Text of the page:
Coming in at number two is probably the most inspiring film on this list, the Robin Williams led “Dead Poets Society”. Filled with an endless supply of quotable lines, “Dead Poets Society” sees Williams play an eccentric English and literature teacher who inspires a group of young men to think outside the box and explore the finer subtleties of life and readings at a private school determined to keep a status quo. Throughout the film the boys mature, awakened by their teacher’s classes, and begin to explore their inner dreams and desires. In some cases this puts them at odds with school officials, and even their parents, but in the end, despite the school taking away the one person who made this growth possible, the boys show they learned their most valuable lessons from a man who chose to buck the system. A common viewing in schools during the school year, “Dead Poets Society” is a much watch for EVERY student as it shows the value of embracing one’s own nature and artistic taste and, as they say, seizing the day to the fullest! It’s not often a film comes around that so perfectly captures the true purpose of school and education while also challenging the system educational institutes often conform to. Regardless of what grade they are approaching, this film has a lot to offer any student willing to embrace its message and look at the world with a more open mind beyond the pages of a book.
1. “The Breakfast Club”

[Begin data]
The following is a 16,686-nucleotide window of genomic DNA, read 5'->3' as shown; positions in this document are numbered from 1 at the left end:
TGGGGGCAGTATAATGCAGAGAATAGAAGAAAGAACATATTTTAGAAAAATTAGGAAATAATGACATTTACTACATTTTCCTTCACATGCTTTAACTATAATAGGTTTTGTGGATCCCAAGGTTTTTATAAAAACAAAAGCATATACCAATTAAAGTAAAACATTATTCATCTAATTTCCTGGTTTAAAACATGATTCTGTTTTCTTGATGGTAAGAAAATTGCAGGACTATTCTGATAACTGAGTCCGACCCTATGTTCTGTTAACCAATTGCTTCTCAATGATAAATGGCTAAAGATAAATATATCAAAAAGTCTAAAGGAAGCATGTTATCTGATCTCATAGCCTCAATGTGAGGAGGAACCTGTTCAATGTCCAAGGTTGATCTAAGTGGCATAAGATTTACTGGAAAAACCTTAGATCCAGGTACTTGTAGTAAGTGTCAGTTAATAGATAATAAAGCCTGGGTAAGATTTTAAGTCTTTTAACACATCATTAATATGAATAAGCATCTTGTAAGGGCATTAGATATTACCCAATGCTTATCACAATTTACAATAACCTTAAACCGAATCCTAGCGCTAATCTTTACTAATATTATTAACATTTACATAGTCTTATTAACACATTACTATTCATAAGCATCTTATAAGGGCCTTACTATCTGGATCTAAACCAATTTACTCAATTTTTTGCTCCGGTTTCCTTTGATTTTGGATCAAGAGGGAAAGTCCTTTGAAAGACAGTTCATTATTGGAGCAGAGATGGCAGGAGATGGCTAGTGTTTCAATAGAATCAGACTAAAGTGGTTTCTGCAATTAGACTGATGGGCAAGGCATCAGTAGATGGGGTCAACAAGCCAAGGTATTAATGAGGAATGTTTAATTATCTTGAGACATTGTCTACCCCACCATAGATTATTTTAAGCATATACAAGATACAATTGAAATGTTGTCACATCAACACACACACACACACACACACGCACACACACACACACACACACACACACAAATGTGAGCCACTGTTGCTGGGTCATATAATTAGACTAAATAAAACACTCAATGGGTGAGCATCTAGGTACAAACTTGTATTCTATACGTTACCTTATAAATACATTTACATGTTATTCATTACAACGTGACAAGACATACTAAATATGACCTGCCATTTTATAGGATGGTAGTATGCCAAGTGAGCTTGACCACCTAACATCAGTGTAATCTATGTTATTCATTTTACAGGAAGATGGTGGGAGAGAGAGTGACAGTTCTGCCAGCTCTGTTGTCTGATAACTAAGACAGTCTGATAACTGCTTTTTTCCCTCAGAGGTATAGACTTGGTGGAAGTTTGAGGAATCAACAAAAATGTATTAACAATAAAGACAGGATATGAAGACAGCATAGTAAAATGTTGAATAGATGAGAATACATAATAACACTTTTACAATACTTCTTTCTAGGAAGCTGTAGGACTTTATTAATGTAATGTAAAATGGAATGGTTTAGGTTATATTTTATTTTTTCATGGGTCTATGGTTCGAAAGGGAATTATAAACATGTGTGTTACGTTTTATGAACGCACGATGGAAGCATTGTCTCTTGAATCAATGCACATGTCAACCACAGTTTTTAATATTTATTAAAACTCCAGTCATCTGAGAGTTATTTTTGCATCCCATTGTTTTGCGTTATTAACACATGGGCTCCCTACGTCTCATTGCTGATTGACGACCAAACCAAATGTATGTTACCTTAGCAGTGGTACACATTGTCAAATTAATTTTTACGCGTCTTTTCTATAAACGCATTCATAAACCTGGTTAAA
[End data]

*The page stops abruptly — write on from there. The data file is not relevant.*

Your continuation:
Every entry on this list has involved some aspect of school life, but this is the only one that literally spends the entire narrative inside the walls of a school. In fact most of it takes place in a single room, the library, as five students from five different cliques, a jock, a nerd, an outcast, a princess, and a troublemaker, all find themselves in detention together on a Saturday morning. Over time they get to know each other and learn each other’s quirks and stories breaking boundaries despite being total strangers at the start of the day. This film is nothing short of a classic that included some of the greatest young stars of the day turning in iconic performances that showcased the hidden demons inside every student and how the barriers that separate us are nothing more than artificial comfort zones. The best thing is these students know there’s the possibility this one Saturday experience was a lone occurrence that may not have any lasting effects in the hallways, but the impact of knowing every one of them has their struggles and moments of pride showed that they were all alike, just living in different worlds. As students enter school they will embrace their clicks, find their comfort zones, put up their bubbles, and experience struggles within and beyond the school walls. ‘The Breakfast Club’ is, in my opinion, required watching for anyone heading back to school or even to higher education as it teaches an important lesson that everyone around you is suffering from something and everyone around you has an aspect of themselves that makes them unique. Combine that with great acting, a perfect setting, and the film’s iconic dialogue and you have THE must watch back-to-school film in “The Breakfast Club”.